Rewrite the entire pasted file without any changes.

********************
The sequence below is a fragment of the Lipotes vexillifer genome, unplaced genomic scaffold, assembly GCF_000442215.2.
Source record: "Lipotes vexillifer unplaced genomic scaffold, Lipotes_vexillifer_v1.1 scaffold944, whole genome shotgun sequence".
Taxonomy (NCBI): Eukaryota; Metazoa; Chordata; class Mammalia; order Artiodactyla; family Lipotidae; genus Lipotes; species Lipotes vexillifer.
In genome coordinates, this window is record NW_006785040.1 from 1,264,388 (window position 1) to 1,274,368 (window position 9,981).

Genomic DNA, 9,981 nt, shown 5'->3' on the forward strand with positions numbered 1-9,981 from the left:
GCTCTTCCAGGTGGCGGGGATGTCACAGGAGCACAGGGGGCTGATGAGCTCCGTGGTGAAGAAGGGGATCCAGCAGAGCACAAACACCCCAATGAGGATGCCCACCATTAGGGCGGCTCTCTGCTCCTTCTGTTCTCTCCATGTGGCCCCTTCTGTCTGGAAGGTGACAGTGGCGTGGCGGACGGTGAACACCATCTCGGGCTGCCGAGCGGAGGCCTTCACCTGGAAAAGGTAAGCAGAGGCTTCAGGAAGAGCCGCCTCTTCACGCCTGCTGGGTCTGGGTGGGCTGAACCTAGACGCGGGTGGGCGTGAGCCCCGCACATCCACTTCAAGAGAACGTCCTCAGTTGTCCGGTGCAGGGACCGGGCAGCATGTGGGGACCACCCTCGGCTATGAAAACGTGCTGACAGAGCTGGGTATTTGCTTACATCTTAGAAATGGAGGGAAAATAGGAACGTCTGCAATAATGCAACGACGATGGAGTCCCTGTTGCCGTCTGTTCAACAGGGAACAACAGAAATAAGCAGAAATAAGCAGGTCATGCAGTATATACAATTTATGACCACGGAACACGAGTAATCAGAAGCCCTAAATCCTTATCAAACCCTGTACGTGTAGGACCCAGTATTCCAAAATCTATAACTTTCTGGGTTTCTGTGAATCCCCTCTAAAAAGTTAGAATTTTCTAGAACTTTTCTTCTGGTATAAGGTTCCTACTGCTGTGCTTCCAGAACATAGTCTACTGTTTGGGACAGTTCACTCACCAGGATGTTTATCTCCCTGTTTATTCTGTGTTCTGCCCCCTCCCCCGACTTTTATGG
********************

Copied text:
The sequence below is a fragment of the Lipotes vexillifer genome, unplaced genomic scaffold, assembly GCF_000442215.2.
Source record: "Lipotes vexillifer unplaced genomic scaffold, Lipotes_vexillifer_v1.1 scaffold944, whole genome shotgun sequence".
Taxonomy (NCBI): Eukaryota; Metazoa; Chordata; class Mammalia; order Artiodactyla; family Lipotidae; genus Lipotes; species Lipotes vexillifer.
In genome coordinates, this window is record NW_006785040.1 from 1,264,388 (window position 1) to 1,274,368 (window position 9,981).

Genomic DNA, 9,981 nt, shown 5'->3' on the forward strand with positions numbered 1-9,981 from the left:
GCTCTTCCAGGTGGCGGGGATGTCACAGGAGCACAGGGGGCTGATGAGCTCCGTGGTGAAGAAGGGGATCCAGCAGAGCACAAACACCCCAATGAGGATGCCCACCATTAGGGCGGCTCTCTGCTCCTTCTGTTCTCTCCATGTGGCCCCTTCTGTCTGGAAGGTGACAGTGGCGTGGCGGACGGTGAACACCATCTCGGGCTGCCGAGCGGAGGCCTTCACCTGGAAAAGGTAAGCAGAGGCTTCAGGAAGAGCCGCCTCTTCACGCCTGCTGGGTCTGGGTGGGCTGAACCTAGACGCGGGTGGGCGTGAGCCCCGCACATCCACTTCAAGAGAACGTCCTCAGTTGTCCGGTGCAGGGACCGGGCAGCATGTGGGGACCACCCTCGGCTATGAAAACGTGCTGACAGAGCTGGGTATTTGCTTACATCTTAGAAATGGAGGGAAAATAGGAACGTCTGCAATAATGCAACGACGATGGAGTCCCTGTTGCCGTCTGTTCAACAGGGAACAACAGAAATAAGCAGAAATAAGCAGGTCATGCAGTATATACAATTTATGACCACGGAACACGAGTAATCAGAAGCCCTAAATCCTTATCAAACCCTGTACGTGTAGGACCCAGTATTCCAAAATCTATAACTTTCTGGGTTTCTGTGAATCCCCTCTAAAAAGTTAGAATTTTCTAGAACTTTTCTTCTGGTATAAGGTTCCTACTGCTGTGCTTCCAGAACATAGTCTACTGTTTGGGACAGTTCACTCACCAGGATGTTTATCTCCCTGTTTATTCTGTGTTCTGCCCCCTCCCCCGACTTTTATGG